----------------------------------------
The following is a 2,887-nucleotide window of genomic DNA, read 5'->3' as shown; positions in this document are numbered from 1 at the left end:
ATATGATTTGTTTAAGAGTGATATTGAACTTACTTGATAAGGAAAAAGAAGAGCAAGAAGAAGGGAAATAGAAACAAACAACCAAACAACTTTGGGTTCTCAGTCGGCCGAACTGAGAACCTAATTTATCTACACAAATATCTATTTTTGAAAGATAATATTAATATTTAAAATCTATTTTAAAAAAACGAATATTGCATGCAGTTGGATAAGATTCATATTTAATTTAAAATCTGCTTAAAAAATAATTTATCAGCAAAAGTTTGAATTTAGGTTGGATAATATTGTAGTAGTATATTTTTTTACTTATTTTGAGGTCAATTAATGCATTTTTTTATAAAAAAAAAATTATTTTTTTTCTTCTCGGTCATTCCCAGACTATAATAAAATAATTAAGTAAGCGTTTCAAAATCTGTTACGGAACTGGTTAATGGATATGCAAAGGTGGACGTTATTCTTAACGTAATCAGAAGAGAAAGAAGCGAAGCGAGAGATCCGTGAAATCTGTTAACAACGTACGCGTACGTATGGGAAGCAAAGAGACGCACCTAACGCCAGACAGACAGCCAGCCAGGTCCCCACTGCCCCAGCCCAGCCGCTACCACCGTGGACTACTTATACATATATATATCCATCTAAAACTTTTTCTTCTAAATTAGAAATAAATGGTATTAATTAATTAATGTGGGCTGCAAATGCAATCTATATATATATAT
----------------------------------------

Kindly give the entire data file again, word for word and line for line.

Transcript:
The following is a 2,887-nucleotide window of genomic DNA, read 5'->3' as shown; positions in this document are numbered from 1 at the left end:
ATATGATTTGTTTAAGAGTGATATTGAACTTACTTGATAAGGAAAAAGAAGAGCAAGAAGAAGGGAAATAGAAACAAACAACCAAACAACTTTGGGTTCTCAGTCGGCCGAACTGAGAACCTAATTTATCTACACAAATATCTATTTTTGAAAGATAATATTAATATTTAAAATCTATTTTAAAAAAACGAATATTGCATGCAGTTGGATAAGATTCATATTTAATTTAAAATCTGCTTAAAAAATAATTTATCAGCAAAAGTTTGAATTTAGGTTGGATAATATTGTAGTAGTATATTTTTTTACTTATTTTGAGGTCAATTAATGCATTTTTTTATAAAAAAAAAATTATTTTTTTTCTTCTCGGTCATTCCCAGACTATAATAAAATAATTAAGTAAGCGTTTCAAAATCTGTTACGGAACTGGTTAATGGATATGCAAAGGTGGACGTTATTCTTAACGTAATCAGAAGAGAAAGAAGCGAAGCGAGAGATCCGTGAAATCTGTTAACAACGTACGCGTACGTATGGGAAGCAAAGAGACGCACCTAACGCCAGACAGACAGCCAGCCAGGTCCCCACTGCCCCAGCCCAGCCGCTACCACCGTGGACTACTTATACATATATATATCCATCTAAAACTTTTTCTTCTAAATTAGAAATAAATGGTATTAATTAATTAATGTGGGCTGCAAATGCAATCTATATATATATAT